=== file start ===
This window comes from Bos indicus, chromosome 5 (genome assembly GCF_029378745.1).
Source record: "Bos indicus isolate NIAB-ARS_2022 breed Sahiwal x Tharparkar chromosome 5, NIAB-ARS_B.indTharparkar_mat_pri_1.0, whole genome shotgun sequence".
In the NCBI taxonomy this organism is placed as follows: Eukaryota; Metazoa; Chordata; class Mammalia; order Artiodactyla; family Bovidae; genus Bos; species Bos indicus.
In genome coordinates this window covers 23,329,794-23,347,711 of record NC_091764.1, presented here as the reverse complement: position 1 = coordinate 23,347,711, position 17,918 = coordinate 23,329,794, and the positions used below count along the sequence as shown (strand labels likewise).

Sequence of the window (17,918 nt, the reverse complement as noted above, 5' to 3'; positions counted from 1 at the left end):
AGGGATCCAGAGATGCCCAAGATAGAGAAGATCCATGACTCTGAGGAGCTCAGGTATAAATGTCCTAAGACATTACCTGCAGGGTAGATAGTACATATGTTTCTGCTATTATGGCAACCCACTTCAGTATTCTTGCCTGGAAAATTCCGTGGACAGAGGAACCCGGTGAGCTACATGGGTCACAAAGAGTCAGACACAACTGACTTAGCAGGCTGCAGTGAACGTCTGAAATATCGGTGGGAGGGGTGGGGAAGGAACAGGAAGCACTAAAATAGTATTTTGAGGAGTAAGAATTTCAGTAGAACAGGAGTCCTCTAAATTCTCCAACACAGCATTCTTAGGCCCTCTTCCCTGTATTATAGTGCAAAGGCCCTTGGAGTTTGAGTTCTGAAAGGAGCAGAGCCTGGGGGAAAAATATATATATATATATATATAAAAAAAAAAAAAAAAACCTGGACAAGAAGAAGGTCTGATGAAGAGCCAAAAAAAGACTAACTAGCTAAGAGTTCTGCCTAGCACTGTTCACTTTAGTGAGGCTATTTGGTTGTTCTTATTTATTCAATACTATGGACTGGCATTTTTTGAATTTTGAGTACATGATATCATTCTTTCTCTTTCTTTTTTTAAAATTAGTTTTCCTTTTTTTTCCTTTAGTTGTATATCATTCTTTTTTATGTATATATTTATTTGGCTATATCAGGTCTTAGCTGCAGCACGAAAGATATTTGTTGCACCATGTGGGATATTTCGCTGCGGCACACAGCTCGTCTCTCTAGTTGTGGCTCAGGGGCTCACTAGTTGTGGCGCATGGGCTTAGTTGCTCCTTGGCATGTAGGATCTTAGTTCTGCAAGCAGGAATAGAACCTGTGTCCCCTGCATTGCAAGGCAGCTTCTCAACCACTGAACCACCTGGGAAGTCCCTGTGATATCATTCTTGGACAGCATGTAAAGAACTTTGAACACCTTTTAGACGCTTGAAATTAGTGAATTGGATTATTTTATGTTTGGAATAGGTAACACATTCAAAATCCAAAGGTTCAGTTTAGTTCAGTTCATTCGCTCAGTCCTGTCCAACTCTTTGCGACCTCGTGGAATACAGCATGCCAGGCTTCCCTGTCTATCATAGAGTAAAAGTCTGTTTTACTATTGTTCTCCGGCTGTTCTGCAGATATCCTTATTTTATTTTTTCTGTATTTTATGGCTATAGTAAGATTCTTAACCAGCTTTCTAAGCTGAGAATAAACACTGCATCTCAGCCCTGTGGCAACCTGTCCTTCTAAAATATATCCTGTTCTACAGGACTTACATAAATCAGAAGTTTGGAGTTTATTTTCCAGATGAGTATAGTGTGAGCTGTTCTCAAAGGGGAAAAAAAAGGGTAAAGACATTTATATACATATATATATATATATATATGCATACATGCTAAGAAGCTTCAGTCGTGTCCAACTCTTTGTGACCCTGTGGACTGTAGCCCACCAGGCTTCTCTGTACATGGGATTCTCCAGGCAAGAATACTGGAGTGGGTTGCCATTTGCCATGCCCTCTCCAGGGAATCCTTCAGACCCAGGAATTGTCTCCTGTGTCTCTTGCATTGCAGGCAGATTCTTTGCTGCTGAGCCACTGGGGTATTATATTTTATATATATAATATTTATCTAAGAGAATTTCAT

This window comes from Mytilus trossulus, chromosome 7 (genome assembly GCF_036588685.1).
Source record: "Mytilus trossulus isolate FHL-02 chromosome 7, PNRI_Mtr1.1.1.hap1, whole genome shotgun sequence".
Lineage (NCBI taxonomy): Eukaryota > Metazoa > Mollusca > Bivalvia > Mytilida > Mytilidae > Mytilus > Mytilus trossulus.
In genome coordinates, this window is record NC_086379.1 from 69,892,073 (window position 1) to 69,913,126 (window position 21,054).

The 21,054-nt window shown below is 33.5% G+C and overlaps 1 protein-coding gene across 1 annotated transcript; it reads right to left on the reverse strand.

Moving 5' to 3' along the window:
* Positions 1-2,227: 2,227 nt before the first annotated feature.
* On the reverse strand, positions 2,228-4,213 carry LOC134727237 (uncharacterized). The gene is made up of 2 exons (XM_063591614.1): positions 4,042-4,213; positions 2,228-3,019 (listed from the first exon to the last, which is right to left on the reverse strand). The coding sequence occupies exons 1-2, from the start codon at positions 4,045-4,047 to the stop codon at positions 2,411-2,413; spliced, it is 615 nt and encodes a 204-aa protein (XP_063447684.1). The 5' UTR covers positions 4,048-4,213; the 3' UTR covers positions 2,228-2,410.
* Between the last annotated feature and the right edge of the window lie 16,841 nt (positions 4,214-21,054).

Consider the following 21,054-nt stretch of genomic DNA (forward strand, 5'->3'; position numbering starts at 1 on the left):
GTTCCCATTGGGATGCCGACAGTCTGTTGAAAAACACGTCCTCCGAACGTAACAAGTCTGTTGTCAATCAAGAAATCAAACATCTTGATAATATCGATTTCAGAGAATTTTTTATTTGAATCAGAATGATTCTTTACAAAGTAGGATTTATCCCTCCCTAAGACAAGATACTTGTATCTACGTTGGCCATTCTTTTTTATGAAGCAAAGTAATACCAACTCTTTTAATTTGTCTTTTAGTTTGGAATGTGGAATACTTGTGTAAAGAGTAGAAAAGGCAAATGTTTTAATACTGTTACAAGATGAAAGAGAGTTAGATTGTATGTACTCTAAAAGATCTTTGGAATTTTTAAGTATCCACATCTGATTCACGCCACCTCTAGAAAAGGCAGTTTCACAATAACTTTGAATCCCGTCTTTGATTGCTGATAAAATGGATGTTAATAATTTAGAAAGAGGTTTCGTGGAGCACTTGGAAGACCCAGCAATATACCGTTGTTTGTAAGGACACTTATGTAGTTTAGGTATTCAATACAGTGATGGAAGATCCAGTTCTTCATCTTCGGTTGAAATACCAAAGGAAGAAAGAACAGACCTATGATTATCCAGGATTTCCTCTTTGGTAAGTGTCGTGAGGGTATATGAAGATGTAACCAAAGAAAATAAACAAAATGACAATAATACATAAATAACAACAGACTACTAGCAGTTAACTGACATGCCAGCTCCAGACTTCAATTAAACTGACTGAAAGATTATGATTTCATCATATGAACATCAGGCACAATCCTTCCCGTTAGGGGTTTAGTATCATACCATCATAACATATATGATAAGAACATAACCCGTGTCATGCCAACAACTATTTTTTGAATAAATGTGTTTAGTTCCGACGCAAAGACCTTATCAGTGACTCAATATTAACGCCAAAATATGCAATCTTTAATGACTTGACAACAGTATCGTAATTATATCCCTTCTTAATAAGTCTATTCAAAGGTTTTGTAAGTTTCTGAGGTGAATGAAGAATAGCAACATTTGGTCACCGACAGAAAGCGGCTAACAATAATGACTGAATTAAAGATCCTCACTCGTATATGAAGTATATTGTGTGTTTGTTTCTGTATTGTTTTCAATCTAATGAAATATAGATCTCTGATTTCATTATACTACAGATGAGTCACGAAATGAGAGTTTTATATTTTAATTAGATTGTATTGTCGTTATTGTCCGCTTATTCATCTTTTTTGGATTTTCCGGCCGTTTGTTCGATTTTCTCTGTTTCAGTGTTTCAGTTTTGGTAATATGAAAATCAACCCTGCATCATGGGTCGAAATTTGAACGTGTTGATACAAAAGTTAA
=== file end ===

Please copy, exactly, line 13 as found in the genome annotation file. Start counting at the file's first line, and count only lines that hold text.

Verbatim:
* Positions 1-2,227: 2,227 nt before the first annotated feature.